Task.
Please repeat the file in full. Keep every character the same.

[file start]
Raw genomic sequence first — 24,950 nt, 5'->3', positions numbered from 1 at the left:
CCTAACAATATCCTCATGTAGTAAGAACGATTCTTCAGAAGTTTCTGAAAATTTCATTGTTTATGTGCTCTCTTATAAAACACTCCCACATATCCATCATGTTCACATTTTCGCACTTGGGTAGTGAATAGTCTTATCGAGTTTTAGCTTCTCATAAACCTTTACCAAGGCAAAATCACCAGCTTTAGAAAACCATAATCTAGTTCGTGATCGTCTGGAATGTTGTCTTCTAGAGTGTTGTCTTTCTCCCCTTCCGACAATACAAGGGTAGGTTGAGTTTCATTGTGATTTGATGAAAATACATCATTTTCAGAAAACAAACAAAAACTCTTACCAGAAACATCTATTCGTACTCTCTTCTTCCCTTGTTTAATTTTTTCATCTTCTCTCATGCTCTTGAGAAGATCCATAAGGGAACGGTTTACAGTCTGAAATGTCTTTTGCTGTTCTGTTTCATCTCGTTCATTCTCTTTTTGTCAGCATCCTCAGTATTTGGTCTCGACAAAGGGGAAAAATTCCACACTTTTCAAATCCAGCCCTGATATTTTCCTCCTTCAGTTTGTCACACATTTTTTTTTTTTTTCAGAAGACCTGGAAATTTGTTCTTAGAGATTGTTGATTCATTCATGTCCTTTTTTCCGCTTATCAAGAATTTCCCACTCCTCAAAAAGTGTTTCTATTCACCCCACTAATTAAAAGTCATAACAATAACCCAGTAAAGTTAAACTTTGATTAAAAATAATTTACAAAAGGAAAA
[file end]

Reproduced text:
Raw genomic sequence first — 24,950 nt, 5'->3', positions numbered from 1 at the left:
CCTAACAATATCCTCATGTAGTAAGAACGATTCTTCAGAAGTTTCTGAAAATTTCATTGTTTATGTGCTCTCTTATAAAACACTCCCACATATCCATCATGTTCACATTTTCGCACTTGGGTAGTGAATAGTCTTATCGAGTTTTAGCTTCTCATAAACCTTTACCAAGGCAAAATCACCAGCTTTAGAAAACCATAATCTAGTTCGTGATCGTCTGGAATGTTGTCTTCTAGAGTGTTGTCTTTCTCCCCTTCCGACAATACAAGGGTAGGTTGAGTTTCATTGTGATTTGATGAAAATACATCATTTTCAGAAAACAAACAAAAACTCTTACCAGAAACATCTATTCGTACTCTCTTCTTCCCTTGTTTAATTTTTTCATCTTCTCTCATGCTCTTGAGAAGATCCATAAGGGAACGGTTTACAGTCTGAAATGTCTTTTGCTGTTCTGTTTCATCTCGTTCATTCTCTTTTTGTCAGCATCCTCAGTATTTGGTCTCGACAAAGGGGAAAAATTCCACACTTTTCAAATCCAGCCCTGATATTTTCCTCCTTCAGTTTGTCACACATTTTTTTTTTTTTTCAGAAGACCTGGAAATTTGTTCTTAGAGATTGTTGATTCATTCATGTCCTTTTTTCCGCTTATCAAGAATTTCCCACTCCTCAAAAAGTGTTTCTATTCACCCCACTAATTAAAAGTCATAACAATAACCCAGTAAAGTTAAACTTTGATTAAAAATAATTTACAAAAGGAAAA